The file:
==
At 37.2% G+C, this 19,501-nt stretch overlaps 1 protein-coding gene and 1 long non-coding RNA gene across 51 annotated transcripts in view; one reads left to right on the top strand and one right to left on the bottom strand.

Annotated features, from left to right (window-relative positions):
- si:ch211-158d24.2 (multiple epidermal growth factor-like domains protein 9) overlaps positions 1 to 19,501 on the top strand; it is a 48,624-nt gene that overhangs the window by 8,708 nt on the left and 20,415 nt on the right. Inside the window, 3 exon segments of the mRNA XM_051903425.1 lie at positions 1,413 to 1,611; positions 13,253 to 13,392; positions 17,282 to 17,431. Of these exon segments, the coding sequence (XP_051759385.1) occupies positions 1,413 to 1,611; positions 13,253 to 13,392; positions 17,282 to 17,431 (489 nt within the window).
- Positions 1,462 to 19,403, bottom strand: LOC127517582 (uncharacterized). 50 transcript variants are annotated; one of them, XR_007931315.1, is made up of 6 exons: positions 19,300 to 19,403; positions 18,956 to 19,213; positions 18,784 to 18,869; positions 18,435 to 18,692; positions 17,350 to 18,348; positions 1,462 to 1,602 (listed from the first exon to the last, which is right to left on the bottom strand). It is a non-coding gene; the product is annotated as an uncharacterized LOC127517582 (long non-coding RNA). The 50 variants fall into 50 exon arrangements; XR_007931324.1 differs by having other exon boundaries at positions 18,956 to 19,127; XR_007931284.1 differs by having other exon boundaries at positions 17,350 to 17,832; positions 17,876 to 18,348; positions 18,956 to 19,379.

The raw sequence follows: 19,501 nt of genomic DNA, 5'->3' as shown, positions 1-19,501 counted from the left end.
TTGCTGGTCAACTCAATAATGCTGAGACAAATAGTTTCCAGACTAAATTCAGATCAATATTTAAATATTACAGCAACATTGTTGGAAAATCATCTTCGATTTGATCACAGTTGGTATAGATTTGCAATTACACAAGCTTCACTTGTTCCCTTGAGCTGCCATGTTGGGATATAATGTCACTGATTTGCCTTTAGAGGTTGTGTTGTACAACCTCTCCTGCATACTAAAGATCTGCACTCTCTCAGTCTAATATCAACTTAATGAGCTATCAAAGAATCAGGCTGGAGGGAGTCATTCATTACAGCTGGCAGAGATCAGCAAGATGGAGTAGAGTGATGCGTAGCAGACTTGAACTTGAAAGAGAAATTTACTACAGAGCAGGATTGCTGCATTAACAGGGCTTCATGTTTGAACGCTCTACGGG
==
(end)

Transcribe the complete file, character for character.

At 37.2% G+C, this 19,501-nt stretch overlaps 1 protein-coding gene and 1 long non-coding RNA gene across 51 annotated transcripts in view; one reads left to right on the top strand and one right to left on the bottom strand.

Annotated features, from left to right (window-relative positions):
- si:ch211-158d24.2 (multiple epidermal growth factor-like domains protein 9) overlaps positions 1 to 19,501 on the top strand; it is a 48,624-nt gene that overhangs the window by 8,708 nt on the left and 20,415 nt on the right. Inside the window, 3 exon segments of the mRNA XM_051903425.1 lie at positions 1,413 to 1,611; positions 13,253 to 13,392; positions 17,282 to 17,431. Of these exon segments, the coding sequence (XP_051759385.1) occupies positions 1,413 to 1,611; positions 13,253 to 13,392; positions 17,282 to 17,431 (489 nt within the window).
- Positions 1,462 to 19,403, bottom strand: LOC127517582 (uncharacterized). 50 transcript variants are annotated; one of them, XR_007931315.1, is made up of 6 exons: positions 19,300 to 19,403; positions 18,956 to 19,213; positions 18,784 to 18,869; positions 18,435 to 18,692; positions 17,350 to 18,348; positions 1,462 to 1,602 (listed from the first exon to the last, which is right to left on the bottom strand). It is a non-coding gene; the product is annotated as an uncharacterized LOC127517582 (long non-coding RNA). The 50 variants fall into 50 exon arrangements; XR_007931324.1 differs by having other exon boundaries at positions 18,956 to 19,127; XR_007931284.1 differs by having other exon boundaries at positions 17,350 to 17,832; positions 17,876 to 18,348; positions 18,956 to 19,379.

The raw sequence follows: 19,501 nt of genomic DNA, 5'->3' as shown, positions 1-19,501 counted from the left end.
TTGCTGGTCAACTCAATAATGCTGAGACAAATAGTTTCCAGACTAAATTCAGATCAATATTTAAATATTACAGCAACATTGTTGGAAAATCATCTTCGATTTGATCACAGTTGGTATAGATTTGCAATTACACAAGCTTCACTTGTTCCCTTGAGCTGCCATGTTGGGATATAATGTCACTGATTTGCCTTTAGAGGTTGTGTTGTACAACCTCTCCTGCATACTAAAGATCTGCACTCTCTCAGTCTAATATCAACTTAATGAGCTATCAAAGAATCAGGCTGGAGGGAGTCATTCATTACAGCTGGCAGAGATCAGCAAGATGGAGTAGAGTGATGCGTAGCAGACTTGAACTTGAAAGAGAAATTTACTACAGAGCAGGATTGCTGCATTAACAGGGCTTCATGTTTGAACGCTCTACGGG